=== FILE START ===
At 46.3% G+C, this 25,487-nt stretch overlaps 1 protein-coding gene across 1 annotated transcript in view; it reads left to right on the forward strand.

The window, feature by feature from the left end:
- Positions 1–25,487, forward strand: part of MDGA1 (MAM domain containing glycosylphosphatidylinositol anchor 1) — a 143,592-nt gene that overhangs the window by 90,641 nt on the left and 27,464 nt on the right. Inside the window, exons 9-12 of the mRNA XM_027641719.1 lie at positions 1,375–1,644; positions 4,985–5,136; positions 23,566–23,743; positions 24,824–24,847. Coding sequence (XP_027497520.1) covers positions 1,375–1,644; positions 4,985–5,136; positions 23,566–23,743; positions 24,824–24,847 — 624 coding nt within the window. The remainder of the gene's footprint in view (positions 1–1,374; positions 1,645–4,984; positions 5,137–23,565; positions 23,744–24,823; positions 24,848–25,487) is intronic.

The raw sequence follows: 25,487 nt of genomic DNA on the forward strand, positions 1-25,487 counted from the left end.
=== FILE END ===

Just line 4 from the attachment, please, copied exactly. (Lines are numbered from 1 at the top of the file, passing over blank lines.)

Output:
The raw sequence follows: 25,487 nt of genomic DNA on the forward strand, positions 1-25,487 counted from the left end.